Link: GAO Opinion
Agency: Department of the Air Force
Disposition: Protest denied.
Protest that agency misevaluated protester’s proposal is denied where record shows that agency’s evaluation was reasonable and consistent with terms of solicitation and applicable statutes and regulations.
General Counsel P.C. Highlight:
JSR first asserts that, while it did not provide examples of aerial infrared survey past performance, this is because, it claims, the agency advised–in a list of bidder questions and answers posted to the FedBizOpps website following a preproposal meeting–that on-roof, as opposed to aerial infrared surveys, was the preferred method for performing of the contract. JSR concludes that it should not have been penalized in the evaluation for failing to demonstrate aerial infrared survey experience. GAO states that in considering protests challenging the evaluation of proposals, GAO will not reevaluate proposals; rather, GAO will examine the record to determine whether the agency’s evaluation conclusions were reasonable and consistent with the terms of the solicitation and applicable procurement laws and regulations.
The evaluation here was unobjectionable, because GAO finds that the RFP required aerial infrared surveys. First, in this regard, the agency issued two amendments, labeled as such, during the course of the acquisition, neither of which related to–or changed–the central requirements of the procurement for the performance of an aerial survey and the provision of a web-based, password protected updatable database. In contrast, the questions and answers to which the protester refers were not identified as an amendment to the solicitation but, rather, appear to have been provided only for informational purposes. There thus was no reasonable basis for the protester to assume that the questions and answers were intended to amend the solicitation requirements.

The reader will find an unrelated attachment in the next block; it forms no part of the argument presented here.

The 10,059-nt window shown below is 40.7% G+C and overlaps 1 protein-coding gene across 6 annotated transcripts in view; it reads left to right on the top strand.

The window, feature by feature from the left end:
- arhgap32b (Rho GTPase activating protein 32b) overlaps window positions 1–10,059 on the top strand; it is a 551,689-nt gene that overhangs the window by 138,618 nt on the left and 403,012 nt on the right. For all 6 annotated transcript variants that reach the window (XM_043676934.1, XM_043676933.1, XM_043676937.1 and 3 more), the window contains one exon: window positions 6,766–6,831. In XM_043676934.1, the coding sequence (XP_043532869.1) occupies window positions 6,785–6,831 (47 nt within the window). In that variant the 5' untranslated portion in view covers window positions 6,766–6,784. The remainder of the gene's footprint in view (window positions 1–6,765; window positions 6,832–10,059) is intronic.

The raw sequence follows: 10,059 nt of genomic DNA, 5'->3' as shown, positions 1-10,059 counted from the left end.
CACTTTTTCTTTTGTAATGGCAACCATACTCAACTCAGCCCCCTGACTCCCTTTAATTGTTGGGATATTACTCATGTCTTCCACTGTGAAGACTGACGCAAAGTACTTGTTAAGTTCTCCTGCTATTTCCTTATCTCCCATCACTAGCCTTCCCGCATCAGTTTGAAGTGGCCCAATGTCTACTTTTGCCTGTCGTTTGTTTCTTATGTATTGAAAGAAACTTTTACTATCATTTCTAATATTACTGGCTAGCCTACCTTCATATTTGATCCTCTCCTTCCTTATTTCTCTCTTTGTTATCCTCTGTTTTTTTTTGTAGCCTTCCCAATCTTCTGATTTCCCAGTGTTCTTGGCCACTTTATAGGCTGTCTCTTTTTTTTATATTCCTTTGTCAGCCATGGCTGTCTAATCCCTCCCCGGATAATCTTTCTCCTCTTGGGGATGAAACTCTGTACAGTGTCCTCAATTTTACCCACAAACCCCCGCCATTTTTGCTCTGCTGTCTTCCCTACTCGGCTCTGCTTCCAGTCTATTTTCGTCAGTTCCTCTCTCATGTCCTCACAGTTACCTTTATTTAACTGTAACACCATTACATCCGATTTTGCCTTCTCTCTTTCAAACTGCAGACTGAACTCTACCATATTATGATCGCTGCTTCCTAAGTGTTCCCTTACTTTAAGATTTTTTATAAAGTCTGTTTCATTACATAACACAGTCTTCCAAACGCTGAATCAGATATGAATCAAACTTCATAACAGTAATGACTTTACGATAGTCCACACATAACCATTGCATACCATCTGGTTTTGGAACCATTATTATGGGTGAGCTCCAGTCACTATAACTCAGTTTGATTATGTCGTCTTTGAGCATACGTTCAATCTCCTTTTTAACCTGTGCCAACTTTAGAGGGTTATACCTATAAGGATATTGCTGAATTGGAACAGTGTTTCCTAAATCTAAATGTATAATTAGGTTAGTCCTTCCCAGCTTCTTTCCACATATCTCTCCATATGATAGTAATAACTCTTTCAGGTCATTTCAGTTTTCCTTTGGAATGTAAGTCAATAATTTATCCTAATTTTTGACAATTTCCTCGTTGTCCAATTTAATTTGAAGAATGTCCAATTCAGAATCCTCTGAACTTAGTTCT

JSR next asserts that the agency unreasonably found that it had not previously provided a web-based, password protected, updatable database, along with training. According to the protester, one of its past performance examples was for a contract that included the provision of such a database. The evaluation in this area was unobjectionable. JSR’s proposal included four past performance projects (plus two projects performed by its proposed subcontractor). The agency received past performance questionnaires for only two of the projects, neither of which the project under which JSR claims it was provided a web-based, password protected updatable database, plus training. The record shows that the agency telephonically contacted the reference for which JSR claims to have furnished a qualifying database. The reference provided answers to a number of questions, and stated that, although his concern’s contract had included a database, it was kept current not by his organization, but by JSR; that he did not know whether the database was interactive or web-based; that he did not know whether it was a commercial, off-the-shelf software product or one adapted to his company’s needs; that he did not know whether it could be easily updated; and that JSR had not provided training for use of the database to personnel within his organization. Given this information, the agency could reasonably conclude that JSR had not demonstrated that it had provided a qualifying database. It follows that the agency reasonably downgraded JSR’s proposal in this area. The protest is denied.